In the mid-2000s, Farley led Washburn on a bold opportunity – taking over Kaw Area Technical School from Topeka Public Schools. The campus, three miles northwest of Washburn University, enrolled high school students and adults earning technical and professional certificates. Farley and his leadership team spent about four years devising a way to make that campus part of what Washburn offers. In 2008, KATS became Washburn University Institute of Technology. The merger continues the technical education and gives students a direct route to associate degrees and more offered at Washburn University.

“I am really proud of Washburn Tech,” Farley said. “When we were planning this, other four-year schools looked at that and said, ‘You have a nice little arts and sciences campus and a nice reputation, and you are going to sullen it with tech.’ I did not view it that way at all, and I think it has proven to be phenomenally successful.”

Washburn Tech continues to adapt the programs offered, and relationships with area businesses ensure it produces well-trained graduates for the workforce. Washburn Tech East opened in 2019 to give east Topeka residents better access to adult education and training.

“We must remain responsive and agile to the needs of the workforce around us,” Farley said. “I think Washburn Tech is one of the best things we have done.”

Farley speaking at Washburn Tech East

(Jerry Farley spoke at Washburn Tech East on April 21, 2021, to announce a partnership with Mars Wrigley and the Kansas Board of Regents to create a certified production technician program. Photo by Jeremy Wangler)

Community Investment

“A personal initiative of mine was to bring the city of Topeka a little closer to Washburn because that’s where we get our funding,” Farley said. “We’ve got to show the citizens this is a good investment.”

When Farley started, Washburn’s funding came from a property tax levy. He worked with the Kansas legislature to change it to a city sales tax. He also worked with his team to create what they called a smoothing fund.

“In years when collections were up, we took what was above the budget and put it in a rainy day account,” Farley said. “When we were down, we pulled money out of the fund. We’ve had some down years that were difficult, but we had the money to cover it. It stabilized our funding, and that model is still working.”

During Farley’s time, he’s overseen the construction of the KBI Forensic Science Laboratory on campus, which put a high-tech crime lab on campus and gave Washburn students access to criminal justice learning spaces. The Pine Ridge Family Health Center opened to meet a need for health care in an underrepresented area and gave doctor of nursing practice students a place to practice. When a cosmetology school in Topeka went out of business without warning, Farley proposed and carried out the creation of a cosmetology program through Washburn Tech. Those students were back in a classroom within a few weeks. Washburn remodeled Morgan Hall to include a Welcome Center to serve as the front door to the main campus. Washburn created and maintains the landscaped boulevard where SW 17th Street passes campus.

“We want to make sure students and parents like us,” Farley said. “We also want donors, community members and our legislators to like us. You have to create good relationships with all those people, and it makes a tremendous difference in my in my opinion.”

The Pine Ridge Community Health Center opens in Topeka

(Jerry Farley and guests cutting the medical tape to open the Pine Ridge Family Health Center in Topeka. Photo by Jeremy Wangler)

Legacy, Advice and Praise

A 1998 article in The Chronicle of Higher Education said experts considered Farley one of the top three financial minds in higher education around the country. He was inducted into the Oklahoma Higher Education Hall of Fame in 1997, and his induction biography said he was “nationally known for his expertise in higher education finance.” While at Washburn, he was named the Distinguished Kansan of the Year and a Distinguished Citizen by Boy Scouts of America. He’s in the Topeka Business Hall of Fame and has served on the boards of many civic and charitable organizations.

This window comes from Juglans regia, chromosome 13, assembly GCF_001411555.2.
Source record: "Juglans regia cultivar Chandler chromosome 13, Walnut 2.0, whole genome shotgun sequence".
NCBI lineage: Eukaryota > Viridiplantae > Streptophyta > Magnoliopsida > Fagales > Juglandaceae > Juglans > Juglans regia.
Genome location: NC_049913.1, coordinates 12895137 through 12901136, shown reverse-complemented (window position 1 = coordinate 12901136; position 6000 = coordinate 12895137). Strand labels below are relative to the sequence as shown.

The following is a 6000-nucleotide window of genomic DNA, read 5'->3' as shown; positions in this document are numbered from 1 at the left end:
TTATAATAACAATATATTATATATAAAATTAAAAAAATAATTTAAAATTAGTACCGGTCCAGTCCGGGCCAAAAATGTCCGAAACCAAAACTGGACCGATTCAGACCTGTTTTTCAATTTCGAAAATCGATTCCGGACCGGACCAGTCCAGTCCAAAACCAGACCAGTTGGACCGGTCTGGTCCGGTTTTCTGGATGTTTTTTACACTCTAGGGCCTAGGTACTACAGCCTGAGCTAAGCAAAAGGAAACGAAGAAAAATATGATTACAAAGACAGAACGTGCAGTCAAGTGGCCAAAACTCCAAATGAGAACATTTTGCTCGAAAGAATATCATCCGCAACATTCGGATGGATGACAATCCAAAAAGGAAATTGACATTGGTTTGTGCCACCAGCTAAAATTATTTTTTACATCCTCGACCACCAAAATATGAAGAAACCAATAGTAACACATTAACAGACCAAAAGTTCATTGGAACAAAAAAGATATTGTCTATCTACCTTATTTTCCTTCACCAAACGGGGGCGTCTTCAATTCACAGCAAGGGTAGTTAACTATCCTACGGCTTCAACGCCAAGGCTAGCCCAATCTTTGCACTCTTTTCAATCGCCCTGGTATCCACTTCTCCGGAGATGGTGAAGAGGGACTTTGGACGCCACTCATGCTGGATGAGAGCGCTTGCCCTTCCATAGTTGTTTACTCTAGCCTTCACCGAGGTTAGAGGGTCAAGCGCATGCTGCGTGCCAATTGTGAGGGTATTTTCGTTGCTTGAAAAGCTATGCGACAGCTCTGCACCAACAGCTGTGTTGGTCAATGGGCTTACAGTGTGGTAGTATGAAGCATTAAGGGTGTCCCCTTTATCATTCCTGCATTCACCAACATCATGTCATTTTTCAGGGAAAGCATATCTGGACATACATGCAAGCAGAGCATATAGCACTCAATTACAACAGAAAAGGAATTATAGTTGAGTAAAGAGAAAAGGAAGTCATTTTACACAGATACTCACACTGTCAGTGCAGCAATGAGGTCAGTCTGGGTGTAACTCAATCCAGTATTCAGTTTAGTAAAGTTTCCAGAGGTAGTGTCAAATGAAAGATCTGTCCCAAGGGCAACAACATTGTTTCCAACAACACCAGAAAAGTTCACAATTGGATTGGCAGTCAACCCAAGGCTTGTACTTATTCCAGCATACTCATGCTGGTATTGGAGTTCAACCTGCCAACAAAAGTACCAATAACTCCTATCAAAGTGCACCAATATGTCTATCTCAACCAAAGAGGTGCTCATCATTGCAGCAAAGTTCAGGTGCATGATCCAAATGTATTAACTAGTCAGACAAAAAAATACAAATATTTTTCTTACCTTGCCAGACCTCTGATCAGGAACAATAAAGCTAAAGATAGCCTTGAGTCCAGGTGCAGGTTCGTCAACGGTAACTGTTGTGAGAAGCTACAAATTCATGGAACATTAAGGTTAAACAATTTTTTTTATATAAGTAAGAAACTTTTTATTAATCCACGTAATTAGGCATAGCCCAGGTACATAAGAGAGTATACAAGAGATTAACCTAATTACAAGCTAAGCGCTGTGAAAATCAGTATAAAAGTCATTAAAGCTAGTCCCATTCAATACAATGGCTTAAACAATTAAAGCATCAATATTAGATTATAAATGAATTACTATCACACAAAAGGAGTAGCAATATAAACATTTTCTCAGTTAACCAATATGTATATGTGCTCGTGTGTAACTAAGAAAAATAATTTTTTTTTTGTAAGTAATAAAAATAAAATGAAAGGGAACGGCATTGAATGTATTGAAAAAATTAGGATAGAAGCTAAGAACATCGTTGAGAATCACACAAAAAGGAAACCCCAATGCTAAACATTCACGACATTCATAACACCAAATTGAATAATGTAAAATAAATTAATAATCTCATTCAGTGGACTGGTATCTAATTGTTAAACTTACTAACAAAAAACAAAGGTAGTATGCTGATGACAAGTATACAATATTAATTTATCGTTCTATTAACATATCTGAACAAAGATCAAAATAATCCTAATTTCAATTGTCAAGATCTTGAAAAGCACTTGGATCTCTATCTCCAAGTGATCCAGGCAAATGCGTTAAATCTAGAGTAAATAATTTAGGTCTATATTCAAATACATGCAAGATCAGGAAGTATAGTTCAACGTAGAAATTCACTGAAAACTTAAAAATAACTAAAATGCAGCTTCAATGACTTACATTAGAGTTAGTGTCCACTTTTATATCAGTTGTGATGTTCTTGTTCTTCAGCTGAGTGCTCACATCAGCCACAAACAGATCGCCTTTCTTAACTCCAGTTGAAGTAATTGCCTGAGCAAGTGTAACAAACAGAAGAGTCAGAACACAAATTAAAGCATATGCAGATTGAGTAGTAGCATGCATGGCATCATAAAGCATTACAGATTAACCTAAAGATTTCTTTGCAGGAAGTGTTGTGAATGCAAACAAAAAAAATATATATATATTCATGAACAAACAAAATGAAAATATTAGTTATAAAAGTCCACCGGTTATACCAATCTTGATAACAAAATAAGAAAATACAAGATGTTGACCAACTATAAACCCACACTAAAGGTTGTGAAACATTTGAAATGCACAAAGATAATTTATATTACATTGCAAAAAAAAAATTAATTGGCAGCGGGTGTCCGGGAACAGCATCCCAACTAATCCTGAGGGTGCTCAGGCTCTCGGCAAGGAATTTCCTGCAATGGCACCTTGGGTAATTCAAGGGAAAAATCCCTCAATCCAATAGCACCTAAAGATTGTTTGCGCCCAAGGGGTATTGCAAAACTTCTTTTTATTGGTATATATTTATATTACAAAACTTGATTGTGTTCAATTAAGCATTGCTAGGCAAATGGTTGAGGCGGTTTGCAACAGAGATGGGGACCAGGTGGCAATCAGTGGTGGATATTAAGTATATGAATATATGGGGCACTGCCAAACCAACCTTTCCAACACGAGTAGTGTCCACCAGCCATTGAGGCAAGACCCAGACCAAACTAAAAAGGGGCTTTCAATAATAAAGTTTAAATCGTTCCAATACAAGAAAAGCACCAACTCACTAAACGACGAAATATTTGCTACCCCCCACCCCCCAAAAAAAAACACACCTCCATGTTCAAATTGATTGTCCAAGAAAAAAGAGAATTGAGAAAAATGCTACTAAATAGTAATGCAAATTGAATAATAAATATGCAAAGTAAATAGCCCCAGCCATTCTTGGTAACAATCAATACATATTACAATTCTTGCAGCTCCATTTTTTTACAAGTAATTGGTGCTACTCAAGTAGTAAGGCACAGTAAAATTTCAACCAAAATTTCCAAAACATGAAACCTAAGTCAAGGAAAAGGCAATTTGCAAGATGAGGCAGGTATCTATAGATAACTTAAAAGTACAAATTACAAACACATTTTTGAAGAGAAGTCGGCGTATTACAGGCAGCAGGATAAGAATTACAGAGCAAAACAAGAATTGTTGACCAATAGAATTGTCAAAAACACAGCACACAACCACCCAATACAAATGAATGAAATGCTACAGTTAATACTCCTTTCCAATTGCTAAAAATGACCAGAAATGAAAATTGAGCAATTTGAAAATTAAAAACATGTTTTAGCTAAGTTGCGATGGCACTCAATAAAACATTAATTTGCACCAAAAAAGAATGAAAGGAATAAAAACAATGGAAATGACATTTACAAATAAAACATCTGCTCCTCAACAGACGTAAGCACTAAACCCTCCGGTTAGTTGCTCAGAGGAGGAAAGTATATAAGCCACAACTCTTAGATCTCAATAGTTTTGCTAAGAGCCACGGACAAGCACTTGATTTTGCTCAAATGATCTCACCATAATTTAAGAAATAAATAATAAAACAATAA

Farley plans to stay active in his president emeritus position with passions that include building up the international student population. He plans to keep teaching continuing education courses for higher education leaders around the country. His wife, Susan, wants him to take up golf, and he wants to get back into flying airplanes – he used to own a single-engine Beechcraft Bonanza.

He knows he left a legacy at Washburn in many ways, but he also knows the next president could take Washburn in different directions. He’s fine with that and offers some advice.

“Somebody's going to have this job soon, and that person will have different characteristics than I have, and it will change the direction of the university,” he said. “Do not try to make us look like the university you came from. If you've got an idea you think is a good idea, sell it to Washburn. Make Washburn see the wisdom of the idea. Spend a long time listening. You start that on day one, but you don't have to finish listening on day three.

“Look at me. I knew nothing about Washburn and I survived for 25 years.”

Jerry and Susan Farley dancing at party

(Jerry and Susan dancing together at President Farley's 20th anniversary party on Oct. 21, 2017. Photo by Jeremy Wangler)

A quarter century brought enumerable changes to Washburn. The physical landscape is the most visible, but the mark he left on the academic programming, the financial practices and his engagement with alumni might even last longer than any building.

“A few years were tough, but the others have been really good,” he said. “We just happened to be at the right time and place, and the board of regents and faculty agreed with what we were doing. But I recognize absolutely all the things that happened are not because of me. It is a whole bunch of other people who are doing amazing things for Washburn.

“The support of Washburn’s family – students, alumni, faculty, staff, regents and community donors, everyone working together – is what makes this such a special place.  It has been an absolute privilege to have served as president for 25 years.”

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Topeka, KS 66604 Phone: 785.670.4483